Ticketmaster Summer in Stages

Lord Arthur Savile's Crime

A new adaptation by Trevor Baxter of the story by Oscar Wilde
Theatre Royal, Newcastle, and touring
(2005)

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What an eclectic version of Wilde's short story this is! There's the story itself, of course, plus quite a number of very funny Wildean epigrams that I don't remember from the original, and then we have The Ballad of Reading Gaol, and they are all wrapped up in a melodrama (in the proper sense of the word as well as the more common modern use), with on-stage music and a Victorian theatre, complete with proscenium arch, house tabs and a variety of scenic cloths.

Let's start with the melodrama. This production has all the hallmarks we expect: language which, if not exactly elevated, is at least not the language of every day; some "philosophical" contemplation; the occasional tableau when feelings are high; music which underscores the emotions and points up significant moments (the original "melos" of the term), and, of course, the happy ending.

But author Baxter's approach is also very knowing. He and director Christopher Luscombe know that modern audiences cannot see melodrama as our Victorian ancestors did, so they treat the genre with a gentle mockery, making us all (including the cast) complicit in a kind of "let's pretend and have a bit of a laugh", not exactly at the genre's expense but almost in the indulgent way we might treat a child - a kind of gentle subversion.

They achieve this in numerous ways: at stage right we have an easel carrying cards which not only indicate the scenes and acts but also sum up the scene being played in a brief but amusing caption; early in the first act Russ Abbot, playing the palm-reader Septimus Podgers, launches into a tear-jerking speech about the horrors which would be visited upon his family if Lord Arthur were to reveal the secret of many of his "predictions", and virtually conducts the on-stage musicians as he does so, and the music itself is made up of melodramatic clichés.

The performances maintain a sense of melodrama, without descending into parody: the exaggerated gestures are there in the tableaux but not in the speech and movement. There is, of course, a Victorian stiffness and formality, even in the scenes between Lord Arthur and fiancée Sybil, but Wilde's wit sparkles throughout, normally in the mouth of Lady Windermere, in some of whose comments we detect more than a hint of Lady Bracknell.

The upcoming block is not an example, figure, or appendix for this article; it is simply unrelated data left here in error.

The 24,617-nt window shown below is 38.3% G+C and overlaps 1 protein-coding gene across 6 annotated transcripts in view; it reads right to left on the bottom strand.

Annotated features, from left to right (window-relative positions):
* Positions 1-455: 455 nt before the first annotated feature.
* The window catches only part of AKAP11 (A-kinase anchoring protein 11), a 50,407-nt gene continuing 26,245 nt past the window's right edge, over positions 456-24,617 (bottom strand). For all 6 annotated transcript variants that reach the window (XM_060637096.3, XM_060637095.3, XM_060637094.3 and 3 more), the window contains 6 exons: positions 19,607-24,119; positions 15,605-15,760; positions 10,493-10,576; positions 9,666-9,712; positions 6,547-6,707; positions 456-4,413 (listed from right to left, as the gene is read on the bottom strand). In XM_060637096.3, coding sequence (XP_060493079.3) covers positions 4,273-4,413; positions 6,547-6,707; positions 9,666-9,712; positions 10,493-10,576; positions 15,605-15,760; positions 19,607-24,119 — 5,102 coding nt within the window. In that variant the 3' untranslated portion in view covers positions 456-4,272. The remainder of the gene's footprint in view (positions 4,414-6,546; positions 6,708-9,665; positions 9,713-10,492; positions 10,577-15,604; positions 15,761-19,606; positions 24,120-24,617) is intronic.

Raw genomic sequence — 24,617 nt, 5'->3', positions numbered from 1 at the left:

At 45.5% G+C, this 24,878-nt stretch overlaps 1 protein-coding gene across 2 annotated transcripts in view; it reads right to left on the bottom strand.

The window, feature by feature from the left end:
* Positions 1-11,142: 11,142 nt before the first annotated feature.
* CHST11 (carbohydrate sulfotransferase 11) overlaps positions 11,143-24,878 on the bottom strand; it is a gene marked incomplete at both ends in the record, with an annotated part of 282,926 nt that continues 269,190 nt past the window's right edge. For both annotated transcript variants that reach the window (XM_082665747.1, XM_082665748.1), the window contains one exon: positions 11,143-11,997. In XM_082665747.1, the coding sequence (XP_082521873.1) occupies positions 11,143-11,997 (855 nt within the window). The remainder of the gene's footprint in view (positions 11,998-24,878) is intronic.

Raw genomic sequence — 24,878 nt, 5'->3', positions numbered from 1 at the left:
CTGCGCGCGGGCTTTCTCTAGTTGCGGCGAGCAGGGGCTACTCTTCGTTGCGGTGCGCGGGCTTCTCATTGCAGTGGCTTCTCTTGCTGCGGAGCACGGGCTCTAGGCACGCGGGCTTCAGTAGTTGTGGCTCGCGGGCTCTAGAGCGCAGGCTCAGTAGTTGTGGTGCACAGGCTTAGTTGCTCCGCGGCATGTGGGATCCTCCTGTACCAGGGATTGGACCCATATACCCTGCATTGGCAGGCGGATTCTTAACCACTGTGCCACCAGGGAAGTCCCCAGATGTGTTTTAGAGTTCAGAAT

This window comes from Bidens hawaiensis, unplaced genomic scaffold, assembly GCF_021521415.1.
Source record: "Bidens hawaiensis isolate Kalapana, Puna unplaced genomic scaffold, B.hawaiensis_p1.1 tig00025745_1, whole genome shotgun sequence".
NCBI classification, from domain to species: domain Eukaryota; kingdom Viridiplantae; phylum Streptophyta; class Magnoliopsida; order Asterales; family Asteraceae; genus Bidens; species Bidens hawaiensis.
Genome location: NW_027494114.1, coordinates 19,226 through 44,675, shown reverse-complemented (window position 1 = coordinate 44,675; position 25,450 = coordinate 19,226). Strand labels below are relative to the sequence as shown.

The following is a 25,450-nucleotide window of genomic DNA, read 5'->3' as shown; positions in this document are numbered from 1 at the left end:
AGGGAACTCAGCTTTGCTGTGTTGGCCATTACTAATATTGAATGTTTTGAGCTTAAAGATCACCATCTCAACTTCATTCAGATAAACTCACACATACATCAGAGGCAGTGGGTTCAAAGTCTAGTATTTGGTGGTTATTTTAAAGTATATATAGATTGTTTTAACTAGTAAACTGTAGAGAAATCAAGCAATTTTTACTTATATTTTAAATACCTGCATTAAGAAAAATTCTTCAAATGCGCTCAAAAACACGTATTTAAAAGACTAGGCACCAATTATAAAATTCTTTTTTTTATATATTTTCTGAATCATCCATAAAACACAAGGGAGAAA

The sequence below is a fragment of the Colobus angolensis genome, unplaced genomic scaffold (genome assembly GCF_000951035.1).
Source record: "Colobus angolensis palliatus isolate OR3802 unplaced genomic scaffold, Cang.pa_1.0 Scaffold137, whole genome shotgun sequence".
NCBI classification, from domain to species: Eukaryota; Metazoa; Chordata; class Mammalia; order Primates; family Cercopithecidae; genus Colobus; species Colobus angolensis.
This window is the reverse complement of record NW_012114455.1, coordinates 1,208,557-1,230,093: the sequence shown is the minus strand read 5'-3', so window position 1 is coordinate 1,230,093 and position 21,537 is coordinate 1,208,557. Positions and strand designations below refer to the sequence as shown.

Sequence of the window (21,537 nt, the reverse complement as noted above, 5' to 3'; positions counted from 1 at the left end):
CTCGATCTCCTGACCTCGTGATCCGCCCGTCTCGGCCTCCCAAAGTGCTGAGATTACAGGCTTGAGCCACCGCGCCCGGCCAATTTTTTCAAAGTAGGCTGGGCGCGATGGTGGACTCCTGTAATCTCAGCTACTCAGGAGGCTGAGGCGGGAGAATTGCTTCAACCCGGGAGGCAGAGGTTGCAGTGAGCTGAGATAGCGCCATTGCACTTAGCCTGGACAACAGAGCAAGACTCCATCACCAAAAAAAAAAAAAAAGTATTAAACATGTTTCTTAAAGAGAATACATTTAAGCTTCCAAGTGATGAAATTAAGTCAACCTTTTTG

It's an enjoyable evening's entertainment, with a strong cast who perform with commitment and panache. John Sackville makes Lord Arthur's belief in Podgers' prediction that he will commit a murder very believeable and his increasing desperation as each attempt to kill a relative (just in case it is Sybil who he will murder at some future date) fails is played with great restraint. Sara Crowe establishes Sybil as more than a wide-eyed ingenue: as the wedding is put off time after time, she becomes much more Gwendolen Fairfax than Cecily Cardew. Susan Penhaligon delivers most of the bons mots - and she gets most of them - with a deceptive casualness which points them up all the more, whilst Russ Abbot slightly underplays Podgers to great effect. Royce Mills' Dean of Chichester is a wonderful comic creation and he plays him with impeccable timing. Barry Howard gave us a rather camp German anarchist and Gay Lambert managed to make Lady Clemetina both dotty and perceptive. Pianist Tom Jude made a brief appearance as a policeman whose change from hectoring to servilty when he discovered that he was talking to a Lord was nicely judged. The other musician is violinist Elisa Boyd, who bears most of the burden of the music, and Richard Gee, in his first professional year, makes a becomingly suave footman.

Reviewer: Peter Lathan